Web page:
The Phantom of the Opera (Chapter 8, page 1 of 5)


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Chapter 8

That tragic evening was bad for everybody. Carlotta fell ill. As for
Christine Daae, she disappeared after the performance. A fortnight
elapsed during which she was seen neither at the Opera nor outside.

Raoul, of course, was the first to be astonished at the prima donna's
absence. He wrote to her at Mme. Valerius' flat and received no reply.
His grief increased and he ended by being seriously alarmed at never
seeing her name on the program. FAUST was played without her.

One afternoon he went to the managers' office to ask the reason of
Christine's disappearance. He found them both looking extremely
worried. Their own friends did not recognize them: they had lost all
their gaiety and spirits. They were seen crossing the stage with
hanging heads, care-worn brows, pale cheeks, as though pursued by some
abominable thought or a prey to some persistent sport of fate.

The fall of the chandelier had involved them in no little
responsibility; but it was difficult to make them speak about it. The
inquest had ended in a verdict of accidental death, caused by the wear
and tear of the chains by which the chandelier was hung from the
ceiling; but it was the duty of both the old and the new managers to
have discovered this wear and tear and to have remedied it in time.
And I feel bound to say that MM. Richard and Moncharmin at this time
appeared so changed, so absent-minded, so mysterious, so
incomprehensible that many of the subscribers thought that some event
even more horrible than the fall of the chandelier must have affected
their state of mind.

In their daily intercourse, they showed themselves very impatient,
except with Mme. Giry, who had been reinstated in her functions. And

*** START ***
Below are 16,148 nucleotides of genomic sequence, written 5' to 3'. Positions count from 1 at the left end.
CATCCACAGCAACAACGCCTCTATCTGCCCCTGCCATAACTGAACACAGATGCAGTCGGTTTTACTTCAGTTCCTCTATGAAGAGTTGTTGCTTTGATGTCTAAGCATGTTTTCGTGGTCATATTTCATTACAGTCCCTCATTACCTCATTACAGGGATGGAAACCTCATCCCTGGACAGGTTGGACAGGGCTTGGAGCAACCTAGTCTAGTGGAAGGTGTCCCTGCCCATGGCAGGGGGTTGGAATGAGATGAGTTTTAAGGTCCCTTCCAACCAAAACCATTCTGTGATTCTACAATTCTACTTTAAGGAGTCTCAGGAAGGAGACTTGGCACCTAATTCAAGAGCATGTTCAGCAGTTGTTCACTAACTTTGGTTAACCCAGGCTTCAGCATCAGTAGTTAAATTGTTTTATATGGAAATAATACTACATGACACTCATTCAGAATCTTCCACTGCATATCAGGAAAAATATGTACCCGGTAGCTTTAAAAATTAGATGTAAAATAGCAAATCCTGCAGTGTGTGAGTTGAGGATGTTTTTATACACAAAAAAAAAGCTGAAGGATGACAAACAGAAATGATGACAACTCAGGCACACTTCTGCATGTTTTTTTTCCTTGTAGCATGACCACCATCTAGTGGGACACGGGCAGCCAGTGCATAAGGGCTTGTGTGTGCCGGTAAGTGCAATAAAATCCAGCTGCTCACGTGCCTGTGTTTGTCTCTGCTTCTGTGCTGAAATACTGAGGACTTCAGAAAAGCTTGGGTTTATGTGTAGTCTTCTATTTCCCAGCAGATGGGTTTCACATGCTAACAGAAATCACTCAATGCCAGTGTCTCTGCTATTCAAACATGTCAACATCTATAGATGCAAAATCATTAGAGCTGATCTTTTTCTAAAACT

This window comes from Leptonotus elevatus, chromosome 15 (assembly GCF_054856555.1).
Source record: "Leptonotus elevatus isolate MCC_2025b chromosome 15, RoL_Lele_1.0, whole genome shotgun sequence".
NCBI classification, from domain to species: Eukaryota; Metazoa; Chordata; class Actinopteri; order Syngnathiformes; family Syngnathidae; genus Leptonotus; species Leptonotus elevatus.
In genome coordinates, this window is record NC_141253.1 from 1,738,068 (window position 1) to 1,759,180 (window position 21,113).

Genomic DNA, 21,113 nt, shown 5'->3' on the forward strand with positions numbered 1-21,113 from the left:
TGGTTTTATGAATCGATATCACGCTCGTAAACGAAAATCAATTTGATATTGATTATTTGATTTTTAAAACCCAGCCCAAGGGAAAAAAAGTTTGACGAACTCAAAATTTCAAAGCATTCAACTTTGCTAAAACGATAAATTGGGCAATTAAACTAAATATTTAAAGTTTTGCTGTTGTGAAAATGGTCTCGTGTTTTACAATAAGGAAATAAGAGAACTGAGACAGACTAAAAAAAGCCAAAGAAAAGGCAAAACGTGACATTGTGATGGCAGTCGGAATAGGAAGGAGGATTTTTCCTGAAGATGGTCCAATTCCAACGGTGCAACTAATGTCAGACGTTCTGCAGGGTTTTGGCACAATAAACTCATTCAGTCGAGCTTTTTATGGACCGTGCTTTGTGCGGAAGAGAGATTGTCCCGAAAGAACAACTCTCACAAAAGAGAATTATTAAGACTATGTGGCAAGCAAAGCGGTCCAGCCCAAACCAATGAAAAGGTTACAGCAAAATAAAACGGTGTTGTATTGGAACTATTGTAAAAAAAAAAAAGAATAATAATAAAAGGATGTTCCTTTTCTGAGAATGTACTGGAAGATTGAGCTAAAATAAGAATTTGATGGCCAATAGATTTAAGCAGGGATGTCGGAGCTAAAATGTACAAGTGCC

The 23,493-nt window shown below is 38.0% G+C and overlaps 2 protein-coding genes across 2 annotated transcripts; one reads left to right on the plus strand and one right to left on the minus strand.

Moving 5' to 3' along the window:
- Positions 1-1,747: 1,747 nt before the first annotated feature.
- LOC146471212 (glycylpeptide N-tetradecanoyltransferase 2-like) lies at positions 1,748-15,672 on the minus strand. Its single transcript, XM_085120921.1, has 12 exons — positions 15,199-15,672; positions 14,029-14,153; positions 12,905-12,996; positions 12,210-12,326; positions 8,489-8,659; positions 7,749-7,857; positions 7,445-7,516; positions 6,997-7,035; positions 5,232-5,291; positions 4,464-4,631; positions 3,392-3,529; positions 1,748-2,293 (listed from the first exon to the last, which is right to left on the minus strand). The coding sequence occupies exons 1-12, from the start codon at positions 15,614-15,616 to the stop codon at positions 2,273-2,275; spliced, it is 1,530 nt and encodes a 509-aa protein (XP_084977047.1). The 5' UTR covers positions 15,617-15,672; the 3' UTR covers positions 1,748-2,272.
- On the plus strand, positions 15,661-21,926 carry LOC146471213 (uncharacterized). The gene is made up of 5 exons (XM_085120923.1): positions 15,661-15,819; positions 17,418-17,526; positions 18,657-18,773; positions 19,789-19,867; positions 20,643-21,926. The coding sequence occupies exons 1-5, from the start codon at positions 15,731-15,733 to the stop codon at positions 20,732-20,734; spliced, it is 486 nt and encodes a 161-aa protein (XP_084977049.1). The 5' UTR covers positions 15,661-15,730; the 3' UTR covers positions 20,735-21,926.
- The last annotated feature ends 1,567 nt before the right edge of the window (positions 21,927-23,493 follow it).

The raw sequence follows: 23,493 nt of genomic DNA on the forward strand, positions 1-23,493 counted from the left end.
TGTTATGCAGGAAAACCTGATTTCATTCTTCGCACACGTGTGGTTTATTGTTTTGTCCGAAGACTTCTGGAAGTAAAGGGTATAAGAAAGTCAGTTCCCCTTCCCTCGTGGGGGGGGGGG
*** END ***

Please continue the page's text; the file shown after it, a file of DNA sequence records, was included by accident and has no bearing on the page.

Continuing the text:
their reception of the Vicomte de Chagny, when he came to ask about
Christine, was anything but cordial. They merely told him that she was
taking a holiday. He asked how long the holiday was for, and they
replied curtly that it was for an unlimited period, as Mlle. Daae had
requested leave of absence for reasons of health.

"Then she is ill!" he cried. "What is the matter with her?"

"We don't know."

"Didn't you send the doctor of the Opera to see her?"

"No, she did not ask for him; and, as we trust her, we took her word."

Raoul left the building a prey to the gloomiest thoughts. He resolved,
come what might, to go and inquire of Mamma Valerius. He remembered
the strong phrases in Christine's letter, forbidding him to make any
attempt to see her. But what he had seen at Perros, what he had heard
behind the dressing-room door, his conversation with Christine at the
edge of the moor made him suspect some machination which, devilish
though it might be, was none the less human. The girl's highly strung
imagination, her affectionate and credulous mind, the primitive
education which had surrounded her childhood with a circle of legends,
the constant brooding over her dead father and, above all, the state of
sublime ecstasy into which music threw her from the moment that this
art was made manifest to her in certain exceptional conditions, as in
the churchyard at Perros; all this seemed to him to constitute a moral
ground only too favorable for the malevolent designs of some mysterious
and unscrupulous person. Of whom was Christine Daae the victim? This
was the very reasonable question which Raoul put to himself as he
hurried off to Mamma Valerius.

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